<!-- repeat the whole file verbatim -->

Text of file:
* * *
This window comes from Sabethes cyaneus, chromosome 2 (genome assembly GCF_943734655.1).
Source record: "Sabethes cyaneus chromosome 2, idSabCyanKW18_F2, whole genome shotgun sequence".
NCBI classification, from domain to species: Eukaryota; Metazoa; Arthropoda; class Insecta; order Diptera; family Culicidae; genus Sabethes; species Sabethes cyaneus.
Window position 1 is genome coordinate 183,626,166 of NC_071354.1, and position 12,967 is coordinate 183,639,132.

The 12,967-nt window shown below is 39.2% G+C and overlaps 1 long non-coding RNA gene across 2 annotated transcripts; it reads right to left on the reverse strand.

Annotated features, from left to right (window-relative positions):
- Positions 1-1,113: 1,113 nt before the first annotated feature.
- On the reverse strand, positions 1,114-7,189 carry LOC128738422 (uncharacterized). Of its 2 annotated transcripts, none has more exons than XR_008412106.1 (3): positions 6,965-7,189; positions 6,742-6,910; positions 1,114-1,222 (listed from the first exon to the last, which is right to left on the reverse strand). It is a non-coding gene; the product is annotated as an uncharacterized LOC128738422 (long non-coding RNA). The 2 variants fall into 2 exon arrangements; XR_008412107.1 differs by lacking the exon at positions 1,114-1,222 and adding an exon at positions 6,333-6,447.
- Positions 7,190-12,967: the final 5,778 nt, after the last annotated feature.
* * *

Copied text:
This window comes from Sabethes cyaneus, chromosome 2 (genome assembly GCF_943734655.1).
Source record: "Sabethes cyaneus chromosome 2, idSabCyanKW18_F2, whole genome shotgun sequence".
NCBI classification, from domain to species: Eukaryota; Metazoa; Arthropoda; class Insecta; order Diptera; family Culicidae; genus Sabethes; species Sabethes cyaneus.
Window position 1 is genome coordinate 183,626,166 of NC_071354.1, and position 12,967 is coordinate 183,639,132.

The 12,967-nt window shown below is 39.2% G+C and overlaps 1 long non-coding RNA gene across 2 annotated transcripts; it reads right to left on the reverse strand.

Annotated features, from left to right (window-relative positions):
- Positions 1-1,113: 1,113 nt before the first annotated feature.
- On the reverse strand, positions 1,114-7,189 carry LOC128738422 (uncharacterized). Of its 2 annotated transcripts, none has more exons than XR_008412106.1 (3): positions 6,965-7,189; positions 6,742-6,910; positions 1,114-1,222 (listed from the first exon to the last, which is right to left on the reverse strand). It is a non-coding gene; the product is annotated as an uncharacterized LOC128738422 (long non-coding RNA). The 2 variants fall into 2 exon arrangements; XR_008412107.1 differs by lacking the exon at positions 1,114-1,222 and adding an exon at positions 6,333-6,447.
- Positions 7,190-12,967: the final 5,778 nt, after the last annotated feature.